Studies of same-sex couples and stay-at-home dads have shown that regardless of gender, it is the parent who works during the day, and comes home in the evening, who tends to play wilder games, like picking up their baby and swinging them around. The parent who looks after the baby all day is likely to interact with them more calmly.

In heterosexual couples, the parent who takes on most of the care during the day is often still the mother for a range of social and economic reasons. But involving dads more from the start can have many benefits, research has shown. And play, regardless of whether it’s calm or boisterous, is particularly beneficial.

“Play is the language of childhood: it’s the way children explore the world, it’s how they build relationships with other children,” says Paul Ramchandani, who studies play in education, development and learning at the University of Cambridge. He and his team observed fathers playing with their babies in the first months of life, then tracked the children’s development. They found that early father-baby interactions are much more important than previously assumed.

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Babies whose dads were more active and engaged during play had fewer behavioural difficulties at age one compared to those with more distant or detached dads. They also did better in cognitive tests at two, for example in their ability to recognise shapes. These outcomes were independent of the mother’s relationship with the child.

Ramchandani cautions that the results should not be interpreted as a clear causal link. Instead of directly affecting their children’s development, the distant dads’ behaviour could, for example, be a sign of other problems in the family. Still, he sees the study as an encouragement to play with your child long before they can crawl and talk: “Some dads don’t do that when the babies are young because they’re unsure about what they should do, or unsure if they’re doing the right things.” Of course, new mothers may feel similarly hesitant.

But Ramchandani says it can be as simple as sitting the baby on your lap, making eye contact, and observing what they enjoy.

“It’s the getting involved that’s the most important thing, because you’ll get better at it if you practice it. It’s not something that comes naturally to everybody. Some people are really good at it, but for most people it takes practice,” he says.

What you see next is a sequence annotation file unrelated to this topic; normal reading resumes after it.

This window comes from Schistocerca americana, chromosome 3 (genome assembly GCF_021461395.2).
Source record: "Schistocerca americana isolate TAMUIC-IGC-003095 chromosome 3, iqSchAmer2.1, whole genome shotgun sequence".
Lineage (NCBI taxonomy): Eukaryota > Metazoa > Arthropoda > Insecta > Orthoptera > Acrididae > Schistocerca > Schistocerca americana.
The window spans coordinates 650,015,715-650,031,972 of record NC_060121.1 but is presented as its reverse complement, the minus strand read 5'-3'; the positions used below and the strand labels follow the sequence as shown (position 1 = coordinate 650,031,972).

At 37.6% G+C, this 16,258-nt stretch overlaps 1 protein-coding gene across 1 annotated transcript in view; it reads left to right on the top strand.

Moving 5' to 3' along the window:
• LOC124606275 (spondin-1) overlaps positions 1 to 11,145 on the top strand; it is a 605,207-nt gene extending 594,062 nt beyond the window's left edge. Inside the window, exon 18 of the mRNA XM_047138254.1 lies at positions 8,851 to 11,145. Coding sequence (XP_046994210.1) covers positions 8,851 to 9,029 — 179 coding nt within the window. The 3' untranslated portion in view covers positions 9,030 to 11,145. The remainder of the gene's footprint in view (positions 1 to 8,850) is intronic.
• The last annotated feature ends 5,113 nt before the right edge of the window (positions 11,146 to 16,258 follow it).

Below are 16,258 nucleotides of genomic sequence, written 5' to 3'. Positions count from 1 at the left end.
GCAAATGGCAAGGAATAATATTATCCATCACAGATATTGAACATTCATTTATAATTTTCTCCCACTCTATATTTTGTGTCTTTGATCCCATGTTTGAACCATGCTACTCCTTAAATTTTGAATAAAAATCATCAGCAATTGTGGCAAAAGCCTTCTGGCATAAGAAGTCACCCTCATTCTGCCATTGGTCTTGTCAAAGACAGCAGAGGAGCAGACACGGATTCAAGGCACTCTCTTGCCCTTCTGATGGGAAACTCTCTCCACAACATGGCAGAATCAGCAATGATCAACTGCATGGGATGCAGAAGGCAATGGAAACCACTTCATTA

In many ways, fathers are more involved than ever. But the bulk of parenting still seems to fall to women. Around the world, women spend up to 10 times more time on unpaid care work – including childcare – than men.

“I think we’re at a crossroads in terms of how we view fathers,” says Anna Machin, an anthropologist and author of The Life of Dad, a book on modern fathering.

Machin argues that while most dads want to be more active at home, the workplace has not really adapted to this. “That’s where the tension is for men at the moment: between needing and wanting to care, and also needing to still provide,” she says.

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Reversal of roles

Given the financial pressures many families face, Machin fears there could actually be a reversal to more traditional roles: “If you’re a dad now, if you want to be involved, you have to be a bit of a pioneer in the workplace. You have to go against all that culture of, ‘men go back to work’. You have to be the one to go, ‘Actually, I want to assert my rights’.

“And that’s quite a hard thing to do.”

A more equal division can have many long-term benefits. Researchers led by sociologists Helen Norman and Colette Fagan at the University of Manchester found that fathers were more likely to be involved when the child was aged three if they shared childcare equally when the child was nine months old.